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Child Christopher, by William Morris

Part 3 out of 3

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So all men went about their business, which was, for the
most part, seeing to the victualling of the host.



On the morrow early was Jack of the Tofts dight for
departure, with Christopher and David and Gilbert and five
score of his best men. But when they went out of the porch
into the sweet morning, lo! there was Goldilind before them,
clad in her green gown, and as fresh and dear as the early
day itself. And Jack looked on her and said: "And thou, my
Lady and Queen, thou art dight as thou wouldst wend with

"Yea," she said, "and why not?"

"What sayest thou, King Christopher?" said the Captain.

"Nay," said King Christopher, reddening, "it is for thee to
yea-say or nay-say; though true it is that I have bidden her
farewell for two days' space." And the two stood looking on
one another.

But Jack laughed and said: "Well, then, so be it; but let
us get to the way, or else when the sweethearts of these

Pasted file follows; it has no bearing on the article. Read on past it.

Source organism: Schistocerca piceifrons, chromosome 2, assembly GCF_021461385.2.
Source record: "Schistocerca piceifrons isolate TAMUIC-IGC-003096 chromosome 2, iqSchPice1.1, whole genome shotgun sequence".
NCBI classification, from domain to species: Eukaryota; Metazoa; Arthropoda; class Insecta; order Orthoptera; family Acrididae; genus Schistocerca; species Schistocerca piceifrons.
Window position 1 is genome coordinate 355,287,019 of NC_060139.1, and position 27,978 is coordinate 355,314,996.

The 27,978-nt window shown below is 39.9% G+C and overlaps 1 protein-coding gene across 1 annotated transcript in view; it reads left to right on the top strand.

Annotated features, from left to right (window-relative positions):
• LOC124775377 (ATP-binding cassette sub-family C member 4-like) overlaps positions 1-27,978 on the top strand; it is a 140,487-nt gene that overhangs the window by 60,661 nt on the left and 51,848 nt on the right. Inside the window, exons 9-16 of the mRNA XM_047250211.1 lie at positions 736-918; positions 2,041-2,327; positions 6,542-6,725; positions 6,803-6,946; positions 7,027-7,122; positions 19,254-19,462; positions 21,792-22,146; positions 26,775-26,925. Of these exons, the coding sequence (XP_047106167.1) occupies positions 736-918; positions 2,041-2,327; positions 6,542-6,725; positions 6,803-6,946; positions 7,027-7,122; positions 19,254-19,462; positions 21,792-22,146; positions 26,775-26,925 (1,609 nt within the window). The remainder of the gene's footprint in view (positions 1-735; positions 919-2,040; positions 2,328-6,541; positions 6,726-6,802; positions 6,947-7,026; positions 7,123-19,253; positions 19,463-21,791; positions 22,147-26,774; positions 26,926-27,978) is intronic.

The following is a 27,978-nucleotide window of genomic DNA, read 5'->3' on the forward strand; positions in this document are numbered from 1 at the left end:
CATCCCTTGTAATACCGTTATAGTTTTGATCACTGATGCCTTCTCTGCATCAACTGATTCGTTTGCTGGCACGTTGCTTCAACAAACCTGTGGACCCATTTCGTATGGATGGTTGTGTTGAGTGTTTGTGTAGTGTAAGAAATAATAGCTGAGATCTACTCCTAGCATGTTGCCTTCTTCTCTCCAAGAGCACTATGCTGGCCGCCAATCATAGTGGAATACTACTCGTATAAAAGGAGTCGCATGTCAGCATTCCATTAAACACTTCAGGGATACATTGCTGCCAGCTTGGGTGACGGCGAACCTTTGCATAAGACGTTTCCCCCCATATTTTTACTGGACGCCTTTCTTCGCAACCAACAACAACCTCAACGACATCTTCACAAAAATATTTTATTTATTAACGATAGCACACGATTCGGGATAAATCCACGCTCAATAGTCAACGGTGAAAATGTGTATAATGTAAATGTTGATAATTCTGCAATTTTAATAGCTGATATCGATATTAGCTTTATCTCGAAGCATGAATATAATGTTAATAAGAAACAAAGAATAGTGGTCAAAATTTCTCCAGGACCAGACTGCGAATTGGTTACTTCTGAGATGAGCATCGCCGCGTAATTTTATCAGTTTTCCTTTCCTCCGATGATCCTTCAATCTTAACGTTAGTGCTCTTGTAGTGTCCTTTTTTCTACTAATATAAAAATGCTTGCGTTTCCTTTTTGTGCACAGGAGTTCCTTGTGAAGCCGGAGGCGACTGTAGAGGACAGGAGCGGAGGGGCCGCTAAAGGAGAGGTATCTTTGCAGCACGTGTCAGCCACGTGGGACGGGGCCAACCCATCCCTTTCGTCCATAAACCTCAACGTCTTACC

lads know that we have a woman with us we shall have them
all at our backs." Thereat all laughed who were within
earshot, and were merry.

So they wended the woodland ways, some afoot, some
a-horseback, of whom was Jack of the Tofts, but Christopher
and David went afoot. And Goldilind rode a fair white horse
which the Captain had gotten her.

As they went, and King Christopher ever by Goldilind's right
hand, and were merry and joyous, they two were alone in the
woodland way; so Christopher took her hand and kissed it,
and said: "Sweetling, why didst thou tell me nought of thy
will to come along with us? Never had I balked thee."

She looked at him, blushing as a rose, and said: "Dear
friend, I will tell thee; I knew that thou wouldst make our
parting piteous-sweet this morning; and of that I would not
be balked. See, then, how rich I am, since I have both
parted from thee and have thee." And therewith she louted
down from her saddle, and they kissed together sweetly, and